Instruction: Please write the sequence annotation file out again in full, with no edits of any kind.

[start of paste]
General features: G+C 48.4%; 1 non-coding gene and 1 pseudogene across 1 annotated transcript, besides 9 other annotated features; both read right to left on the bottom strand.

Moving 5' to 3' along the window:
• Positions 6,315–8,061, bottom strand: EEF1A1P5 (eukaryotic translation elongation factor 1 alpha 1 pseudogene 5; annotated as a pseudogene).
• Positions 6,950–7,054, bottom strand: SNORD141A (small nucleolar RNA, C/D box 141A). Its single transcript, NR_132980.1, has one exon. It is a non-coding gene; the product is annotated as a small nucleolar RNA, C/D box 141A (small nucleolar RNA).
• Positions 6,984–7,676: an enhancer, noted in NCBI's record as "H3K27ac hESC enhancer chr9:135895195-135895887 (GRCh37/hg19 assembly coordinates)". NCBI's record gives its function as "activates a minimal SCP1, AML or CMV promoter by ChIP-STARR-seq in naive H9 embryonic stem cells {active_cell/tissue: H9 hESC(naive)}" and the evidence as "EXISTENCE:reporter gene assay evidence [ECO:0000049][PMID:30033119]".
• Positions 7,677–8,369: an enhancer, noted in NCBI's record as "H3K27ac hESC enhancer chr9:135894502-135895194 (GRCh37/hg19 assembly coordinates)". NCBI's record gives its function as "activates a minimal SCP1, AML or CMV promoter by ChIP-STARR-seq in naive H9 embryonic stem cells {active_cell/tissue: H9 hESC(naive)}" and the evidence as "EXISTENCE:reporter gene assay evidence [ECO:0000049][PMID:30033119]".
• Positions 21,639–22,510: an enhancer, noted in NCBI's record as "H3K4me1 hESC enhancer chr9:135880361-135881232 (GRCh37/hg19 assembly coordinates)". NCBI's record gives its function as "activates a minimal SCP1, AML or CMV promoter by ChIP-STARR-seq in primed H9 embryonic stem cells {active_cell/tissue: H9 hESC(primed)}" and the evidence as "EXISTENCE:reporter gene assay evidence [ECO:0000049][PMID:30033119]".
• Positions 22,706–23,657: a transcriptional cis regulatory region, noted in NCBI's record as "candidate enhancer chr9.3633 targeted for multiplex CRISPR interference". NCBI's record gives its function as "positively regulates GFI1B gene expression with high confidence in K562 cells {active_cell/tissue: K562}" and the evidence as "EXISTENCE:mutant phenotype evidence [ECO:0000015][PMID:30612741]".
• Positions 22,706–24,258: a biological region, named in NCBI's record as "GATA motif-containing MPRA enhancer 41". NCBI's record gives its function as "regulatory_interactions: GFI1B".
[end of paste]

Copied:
General features: G+C 48.4%; 1 non-coding gene and 1 pseudogene across 1 annotated transcript, besides 9 other annotated features; both read right to left on the bottom strand.

Moving 5' to 3' along the window:
• Positions 6,315–8,061, bottom strand: EEF1A1P5 (eukaryotic translation elongation factor 1 alpha 1 pseudogene 5; annotated as a pseudogene).
• Positions 6,950–7,054, bottom strand: SNORD141A (small nucleolar RNA, C/D box 141A). Its single transcript, NR_132980.1, has one exon. It is a non-coding gene; the product is annotated as a small nucleolar RNA, C/D box 141A (small nucleolar RNA).
• Positions 6,984–7,676: an enhancer, noted in NCBI's record as "H3K27ac hESC enhancer chr9:135895195-135895887 (GRCh37/hg19 assembly coordinates)". NCBI's record gives its function as "activates a minimal SCP1, AML or CMV promoter by ChIP-STARR-seq in naive H9 embryonic stem cells {active_cell/tissue: H9 hESC(naive)}" and the evidence as "EXISTENCE:reporter gene assay evidence [ECO:0000049][PMID:30033119]".
• Positions 7,677–8,369: an enhancer, noted in NCBI's record as "H3K27ac hESC enhancer chr9:135894502-135895194 (GRCh37/hg19 assembly coordinates)". NCBI's record gives its function as "activates a minimal SCP1, AML or CMV promoter by ChIP-STARR-seq in naive H9 embryonic stem cells {active_cell/tissue: H9 hESC(naive)}" and the evidence as "EXISTENCE:reporter gene assay evidence [ECO:0000049][PMID:30033119]".
• Positions 21,639–22,510: an enhancer, noted in NCBI's record as "H3K4me1 hESC enhancer chr9:135880361-135881232 (GRCh37/hg19 assembly coordinates)". NCBI's record gives its function as "activates a minimal SCP1, AML or CMV promoter by ChIP-STARR-seq in primed H9 embryonic stem cells {active_cell/tissue: H9 hESC(primed)}" and the evidence as "EXISTENCE:reporter gene assay evidence [ECO:0000049][PMID:30033119]".
• Positions 22,706–23,657: a transcriptional cis regulatory region, noted in NCBI's record as "candidate enhancer chr9.3633 targeted for multiplex CRISPR interference". NCBI's record gives its function as "positively regulates GFI1B gene expression with high confidence in K562 cells {active_cell/tissue: K562}" and the evidence as "EXISTENCE:mutant phenotype evidence [ECO:0000015][PMID:30612741]".
• Positions 22,706–24,258: a biological region, named in NCBI's record as "GATA motif-containing MPRA enhancer 41". NCBI's record gives its function as "regulatory_interactions: GFI1B".